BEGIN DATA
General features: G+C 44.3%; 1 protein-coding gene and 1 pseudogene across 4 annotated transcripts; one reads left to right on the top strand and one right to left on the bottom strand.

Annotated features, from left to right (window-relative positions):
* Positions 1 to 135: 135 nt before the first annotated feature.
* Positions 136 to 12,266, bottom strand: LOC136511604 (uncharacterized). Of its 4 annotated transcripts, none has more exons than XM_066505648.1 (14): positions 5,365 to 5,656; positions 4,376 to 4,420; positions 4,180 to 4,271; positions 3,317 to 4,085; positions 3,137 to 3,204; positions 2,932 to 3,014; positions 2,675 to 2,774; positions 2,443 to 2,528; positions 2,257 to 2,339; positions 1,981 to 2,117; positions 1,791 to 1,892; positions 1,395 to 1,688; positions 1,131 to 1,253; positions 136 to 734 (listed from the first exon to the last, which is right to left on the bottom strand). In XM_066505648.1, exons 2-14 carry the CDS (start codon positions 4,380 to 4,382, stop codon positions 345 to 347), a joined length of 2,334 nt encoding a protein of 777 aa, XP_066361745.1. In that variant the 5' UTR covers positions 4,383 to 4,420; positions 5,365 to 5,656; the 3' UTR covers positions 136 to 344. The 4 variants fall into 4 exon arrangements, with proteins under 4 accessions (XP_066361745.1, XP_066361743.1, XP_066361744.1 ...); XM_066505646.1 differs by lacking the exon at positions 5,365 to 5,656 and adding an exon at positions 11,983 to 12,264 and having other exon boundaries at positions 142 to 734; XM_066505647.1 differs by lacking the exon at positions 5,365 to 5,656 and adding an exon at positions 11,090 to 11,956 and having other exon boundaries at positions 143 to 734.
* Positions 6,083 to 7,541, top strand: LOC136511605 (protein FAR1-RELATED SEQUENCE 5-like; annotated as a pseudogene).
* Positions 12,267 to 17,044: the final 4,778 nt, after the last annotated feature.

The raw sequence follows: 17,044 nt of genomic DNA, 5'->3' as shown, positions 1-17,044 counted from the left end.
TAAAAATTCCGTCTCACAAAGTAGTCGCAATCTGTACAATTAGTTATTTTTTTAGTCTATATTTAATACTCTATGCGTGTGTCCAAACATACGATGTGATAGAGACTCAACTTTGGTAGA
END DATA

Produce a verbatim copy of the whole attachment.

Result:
General features: G+C 44.3%; 1 protein-coding gene and 1 pseudogene across 4 annotated transcripts; one reads left to right on the top strand and one right to left on the bottom strand.

Annotated features, from left to right (window-relative positions):
* Positions 1 to 135: 135 nt before the first annotated feature.
* Positions 136 to 12,266, bottom strand: LOC136511604 (uncharacterized). Of its 4 annotated transcripts, none has more exons than XM_066505648.1 (14): positions 5,365 to 5,656; positions 4,376 to 4,420; positions 4,180 to 4,271; positions 3,317 to 4,085; positions 3,137 to 3,204; positions 2,932 to 3,014; positions 2,675 to 2,774; positions 2,443 to 2,528; positions 2,257 to 2,339; positions 1,981 to 2,117; positions 1,791 to 1,892; positions 1,395 to 1,688; positions 1,131 to 1,253; positions 136 to 734 (listed from the first exon to the last, which is right to left on the bottom strand). In XM_066505648.1, exons 2-14 carry the CDS (start codon positions 4,380 to 4,382, stop codon positions 345 to 347), a joined length of 2,334 nt encoding a protein of 777 aa, XP_066361745.1. In that variant the 5' UTR covers positions 4,383 to 4,420; positions 5,365 to 5,656; the 3' UTR covers positions 136 to 344. The 4 variants fall into 4 exon arrangements, with proteins under 4 accessions (XP_066361745.1, XP_066361743.1, XP_066361744.1 ...); XM_066505646.1 differs by lacking the exon at positions 5,365 to 5,656 and adding an exon at positions 11,983 to 12,264 and having other exon boundaries at positions 142 to 734; XM_066505647.1 differs by lacking the exon at positions 5,365 to 5,656 and adding an exon at positions 11,090 to 11,956 and having other exon boundaries at positions 143 to 734.
* Positions 6,083 to 7,541, top strand: LOC136511605 (protein FAR1-RELATED SEQUENCE 5-like; annotated as a pseudogene).
* Positions 12,267 to 17,044: the final 4,778 nt, after the last annotated feature.

The raw sequence follows: 17,044 nt of genomic DNA, 5'->3' as shown, positions 1-17,044 counted from the left end.
TAAAAATTCCGTCTCACAAAGTAGTCGCAATCTGTACAATTAGTTATTTTTTTAGTCTATATTTAATACTCTATGCGTGTGTCCAAACATACGATGTGATAGAGACTCAACTTTGGTAGA